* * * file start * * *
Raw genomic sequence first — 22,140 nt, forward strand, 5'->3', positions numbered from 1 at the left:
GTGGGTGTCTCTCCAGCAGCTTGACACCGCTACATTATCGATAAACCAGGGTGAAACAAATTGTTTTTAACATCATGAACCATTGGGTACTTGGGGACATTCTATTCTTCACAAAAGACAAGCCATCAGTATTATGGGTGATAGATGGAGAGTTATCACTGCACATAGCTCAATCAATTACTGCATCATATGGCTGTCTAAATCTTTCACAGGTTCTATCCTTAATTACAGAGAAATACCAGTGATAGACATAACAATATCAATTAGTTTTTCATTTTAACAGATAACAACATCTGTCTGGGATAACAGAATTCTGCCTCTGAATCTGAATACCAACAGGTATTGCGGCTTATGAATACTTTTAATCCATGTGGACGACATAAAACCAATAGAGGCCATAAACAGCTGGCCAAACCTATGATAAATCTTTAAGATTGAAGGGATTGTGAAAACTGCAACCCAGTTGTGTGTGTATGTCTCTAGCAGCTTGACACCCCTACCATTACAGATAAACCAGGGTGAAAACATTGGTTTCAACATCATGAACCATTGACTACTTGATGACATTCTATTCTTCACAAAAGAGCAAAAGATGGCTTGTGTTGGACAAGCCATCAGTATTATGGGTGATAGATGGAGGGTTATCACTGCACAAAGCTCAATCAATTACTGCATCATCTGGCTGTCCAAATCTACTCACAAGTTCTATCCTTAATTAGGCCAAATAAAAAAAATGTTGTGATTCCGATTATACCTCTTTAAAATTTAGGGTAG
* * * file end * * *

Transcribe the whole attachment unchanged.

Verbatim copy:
Raw genomic sequence first — 22,140 nt, forward strand, 5'->3', positions numbered from 1 at the left:
GTGGGTGTCTCTCCAGCAGCTTGACACCGCTACATTATCGATAAACCAGGGTGAAACAAATTGTTTTTAACATCATGAACCATTGGGTACTTGGGGACATTCTATTCTTCACAAAAGACAAGCCATCAGTATTATGGGTGATAGATGGAGAGTTATCACTGCACATAGCTCAATCAATTACTGCATCATATGGCTGTCTAAATCTTTCACAGGTTCTATCCTTAATTACAGAGAAATACCAGTGATAGACATAACAATATCAATTAGTTTTTCATTTTAACAGATAACAACATCTGTCTGGGATAACAGAATTCTGCCTCTGAATCTGAATACCAACAGGTATTGCGGCTTATGAATACTTTTAATCCATGTGGACGACATAAAACCAATAGAGGCCATAAACAGCTGGCCAAACCTATGATAAATCTTTAAGATTGAAGGGATTGTGAAAACTGCAACCCAGTTGTGTGTGTATGTCTCTAGCAGCTTGACACCCCTACCATTACAGATAAACCAGGGTGAAAACATTGGTTTCAACATCATGAACCATTGACTACTTGATGACATTCTATTCTTCACAAAAGAGCAAAAGATGGCTTGTGTTGGACAAGCCATCAGTATTATGGGTGATAGATGGAGGGTTATCACTGCACAAAGCTCAATCAATTACTGCATCATCTGGCTGTCCAAATCTACTCACAAGTTCTATCCTTAATTAGGCCAAATAAAAAAAATGTTGTGATTCCGATTATACCTCTTTAAAATTTAGGGTAG